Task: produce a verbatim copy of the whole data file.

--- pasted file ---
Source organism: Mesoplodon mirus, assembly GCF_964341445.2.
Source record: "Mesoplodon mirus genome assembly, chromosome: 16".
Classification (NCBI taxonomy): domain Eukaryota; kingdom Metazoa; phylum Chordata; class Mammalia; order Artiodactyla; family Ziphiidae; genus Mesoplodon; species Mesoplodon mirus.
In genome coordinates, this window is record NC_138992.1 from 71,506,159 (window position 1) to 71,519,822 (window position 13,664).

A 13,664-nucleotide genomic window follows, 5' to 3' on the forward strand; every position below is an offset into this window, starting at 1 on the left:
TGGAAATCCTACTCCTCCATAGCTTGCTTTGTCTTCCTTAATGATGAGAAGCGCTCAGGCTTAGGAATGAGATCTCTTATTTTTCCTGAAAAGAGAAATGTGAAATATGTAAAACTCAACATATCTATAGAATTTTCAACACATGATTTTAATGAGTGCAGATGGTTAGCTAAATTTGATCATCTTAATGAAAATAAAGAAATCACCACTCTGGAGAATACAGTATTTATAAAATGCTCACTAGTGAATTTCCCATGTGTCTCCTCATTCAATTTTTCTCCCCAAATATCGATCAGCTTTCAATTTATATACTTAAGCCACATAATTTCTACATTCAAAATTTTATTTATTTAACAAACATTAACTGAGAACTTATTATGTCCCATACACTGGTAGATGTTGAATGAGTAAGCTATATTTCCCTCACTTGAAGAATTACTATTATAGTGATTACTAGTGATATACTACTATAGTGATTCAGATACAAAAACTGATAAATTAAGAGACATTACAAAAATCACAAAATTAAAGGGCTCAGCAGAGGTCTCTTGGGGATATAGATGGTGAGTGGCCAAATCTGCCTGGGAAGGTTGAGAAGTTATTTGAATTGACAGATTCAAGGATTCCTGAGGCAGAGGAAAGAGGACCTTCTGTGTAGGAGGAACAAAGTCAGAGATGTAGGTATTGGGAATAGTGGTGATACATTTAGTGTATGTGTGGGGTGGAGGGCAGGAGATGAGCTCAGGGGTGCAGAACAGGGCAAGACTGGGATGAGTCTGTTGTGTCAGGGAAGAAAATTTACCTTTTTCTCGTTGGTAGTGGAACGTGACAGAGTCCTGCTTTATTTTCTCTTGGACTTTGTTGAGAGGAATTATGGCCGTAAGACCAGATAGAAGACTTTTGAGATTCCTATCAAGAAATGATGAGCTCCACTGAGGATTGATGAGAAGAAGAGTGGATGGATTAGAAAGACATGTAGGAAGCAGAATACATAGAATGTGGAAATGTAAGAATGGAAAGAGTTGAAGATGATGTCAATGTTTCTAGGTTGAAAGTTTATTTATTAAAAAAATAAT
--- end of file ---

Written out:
Source organism: Mesoplodon mirus, assembly GCF_964341445.2.
Source record: "Mesoplodon mirus genome assembly, chromosome: 16".
Classification (NCBI taxonomy): domain Eukaryota; kingdom Metazoa; phylum Chordata; class Mammalia; order Artiodactyla; family Ziphiidae; genus Mesoplodon; species Mesoplodon mirus.
In genome coordinates, this window is record NC_138992.1 from 71,506,159 (window position 1) to 71,519,822 (window position 13,664).

A 13,664-nucleotide genomic window follows, 5' to 3' on the forward strand; every position below is an offset into this window, starting at 1 on the left:
TGGAAATCCTACTCCTCCATAGCTTGCTTTGTCTTCCTTAATGATGAGAAGCGCTCAGGCTTAGGAATGAGATCTCTTATTTTTCCTGAAAAGAGAAATGTGAAATATGTAAAACTCAACATATCTATAGAATTTTCAACACATGATTTTAATGAGTGCAGATGGTTAGCTAAATTTGATCATCTTAATGAAAATAAAGAAATCACCACTCTGGAGAATACAGTATTTATAAAATGCTCACTAGTGAATTTCCCATGTGTCTCCTCATTCAATTTTTCTCCCCAAATATCGATCAGCTTTCAATTTATATACTTAAGCCACATAATTTCTACATTCAAAATTTTATTTATTTAACAAACATTAACTGAGAACTTATTATGTCCCATACACTGGTAGATGTTGAATGAGTAAGCTATATTTCCCTCACTTGAAGAATTACTATTATAGTGATTACTAGTGATATACTACTATAGTGATTCAGATACAAAAACTGATAAATTAAGAGACATTACAAAAATCACAAAATTAAAGGGCTCAGCAGAGGTCTCTTGGGGATATAGATGGTGAGTGGCCAAATCTGCCTGGGAAGGTTGAGAAGTTATTTGAATTGACAGATTCAAGGATTCCTGAGGCAGAGGAAAGAGGACCTTCTGTGTAGGAGGAACAAAGTCAGAGATGTAGGTATTGGGAATAGTGGTGATACATTTAGTGTATGTGTGGGGTGGAGGGCAGGAGATGAGCTCAGGGGTGCAGAACAGGGCAAGACTGGGATGAGTCTGTTGTGTCAGGGAAGAAAATTTACCTTTTTCTCGTTGGTAGTGGAACGTGACAGAGTCCTGCTTTATTTTCTCTTGGACTTTGTTGAGAGGAATTATGGCCGTAAGACCAGATAGAAGACTTTTGAGATTCCTATCAAGAAATGATGAGCTCCACTGAGGATTGATGAGAAGAAGAGTGGATGGATTAGAAAGACATGTAGGAAGCAGAATACATAGAATGTGGAAATGTAAGAATGGAAAGAGTTGAAGATGATGTCAATGTTTCTAGGTTGAAAGTTTATTTATTAAAAAAATAAT